CAERS SUBSTACK ARTICLE #19
CAERS SUBSTACK ARTICLE #19
In my previous article I explored what doctors can offer patients. This article looks at how we do that. As is so often the case in life, the ‘how’ can be at least as important as the ‘what’.
You might be surprised that there is more than one way that doctors do what we do. Emmanuel and Emmanuel examined this many years ago and we’ll see shortly that their work relates to ethics in a very crucial way. They suggested that there are four ways that doctors can assist patients: 1) by being providers of information; 2) by being interpreters of that information; 3) by helping patients to deliberate about that information; 4) by making decisions for patients. Fittingly, these models are referred to as informative, interpretive, deliberative and paternalistic, respectively.
The informative method is straightforward—the patient simply wants to be educated, something that is hopefully accomplished with every doctor visit of any kind. A good example is a person wanting to understand more about cholesterol in general before doing any testing. The interpretive visit goes a step further and involves that same patient wanting to understand the significance of their specific cholesterol levels after laboratory testing is complete.
The deliberative model enhances the interaction between the patient and doctor wherein they discuss what might be done to lower the patient’s cholesterol if it is elevated. Such deliberation requires data, of course, but the decision to engage in certain interventions, such as consultation with a dietician or taking a medication, is done in the context of the patient’s value system. The doctor works with the patient to explore the various options in order to figure out what the patient feels is the best choice for them. Ultimately it is the patient who must make the decision because they are the ones with the high cholesterol that might contribute to a heart attack, not the doctor. And they are the ones who will have to take the cholesterol pill daily, for example, and assume the associated risks and suffer any possible side effects, not the doctor.
This model of interaction is considered the ideal because it respects the patient as a unique individual who is capable of making their own life decisions and should have the right to do so. However, if we look at the history of medicine, this model is relatively new.
Until recently, the fourth model, paternalism, has dominated medical practice: the doctor essentially made the decisions for the patient. In part that may have occurred in the past because people tended to visit doctors only after they had exhausted all other options and many of the measures used by doctors reflected that desperation. There are still many times when paternalism is appropriate: you are brought unconscious to a hospital with no one who can speak for you and the doctor must do what is medically necessary to save your life; or you are actively suicidal and the doctor must make a decision to admit you to hospital against your will for assessment in the hope of deterring you from harming yourself. And once you are no longer unconscious or someone can speak for you, for example, paternalism must end. But these are more the exception than the rule. So, how do we decide what qualifies as an exception? That’s where ethics enters with the concept of consent.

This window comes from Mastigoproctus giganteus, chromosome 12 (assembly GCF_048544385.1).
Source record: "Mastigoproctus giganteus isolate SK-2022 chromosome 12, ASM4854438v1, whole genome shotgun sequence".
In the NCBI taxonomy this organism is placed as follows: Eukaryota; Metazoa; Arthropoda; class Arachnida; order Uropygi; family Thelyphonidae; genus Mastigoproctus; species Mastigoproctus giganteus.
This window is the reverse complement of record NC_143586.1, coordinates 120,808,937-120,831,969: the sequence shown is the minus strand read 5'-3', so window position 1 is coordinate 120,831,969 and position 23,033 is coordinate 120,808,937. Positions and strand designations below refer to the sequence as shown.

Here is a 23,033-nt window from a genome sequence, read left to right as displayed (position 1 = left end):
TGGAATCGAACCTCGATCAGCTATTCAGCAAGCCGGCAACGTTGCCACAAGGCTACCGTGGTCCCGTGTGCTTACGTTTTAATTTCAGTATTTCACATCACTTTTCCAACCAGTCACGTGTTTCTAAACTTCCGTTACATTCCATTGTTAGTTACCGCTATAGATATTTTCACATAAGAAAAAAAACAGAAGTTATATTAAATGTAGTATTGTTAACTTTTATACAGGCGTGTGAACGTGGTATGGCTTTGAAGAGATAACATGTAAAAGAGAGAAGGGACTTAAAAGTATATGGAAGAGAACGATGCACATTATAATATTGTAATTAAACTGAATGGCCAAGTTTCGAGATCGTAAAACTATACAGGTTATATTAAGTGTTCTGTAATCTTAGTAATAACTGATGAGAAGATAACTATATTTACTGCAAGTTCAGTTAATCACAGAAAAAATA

In the historical use of paternalism, the doctor communicated little to the patient and simply did what they thought should be done. Over time, as people became more educated and assertive, they demanded that the doctor explain the proposed treatment beforehand so as to allow for refusal. Initially the doctor would tell the patient what they, the doctor, thought the patient should know, but over time this evolved to telling each patient what the doctor thought most patients would want to know. It finally dawned on the profession that each patient is unique, as is their medical situation, and thus the information should be individualized to meet the needs of each particular patient. This process of relaying information is referred to as disclosure: making sure that all information, good and bad, that a patient feels could be helpful in making their decision around treatment be conveyed to them in a way that they can understand, with the opportunity to ask questions until satisfied. This is a crucial feature of the Nuremberg Code that developed after the atrocities of Nazi Germany during World War II. It was instrumental in the development of the concept of consent.
Consent involves three aspects: the disclosure mentioned above (‘informed’), capacity (the ability to understand and appreciate the nature of the disease and the proposed treatment, and capacity is always assumed until proven otherwise) and voluntariness (the patient is completely free to make their own decisions without coercion of any kind).
As is likely obvious, consent reflects the ‘how’ of practising medicine. Consent is supposed to guide us in everything we do as physicians. That means that we must provide a very powerful justification if we are to skirt the issue of consent. As with paternalism above, we must have very convincing reasons any time we ignore capacity, disclosure and voluntariness.
Has consent been utilized during the pandemic? Was disclosure adequately done? If not, were the justifications for not utilizing the process of consent or not disclosing information sufficiently powerful and applied appropriately? Were the boundaries as clear as when a patient is unconscious or suicidal?
I’ll explore voluntariness and capacity in other articles, because these elements of consent speak to the very heart of health care. Recent history has shown us what can happen when we do not reflect deeply enough on them.
J. Barry Engelhardt MD (retired) MHSc (bioethics)
CAERS Health Intake Facilitator
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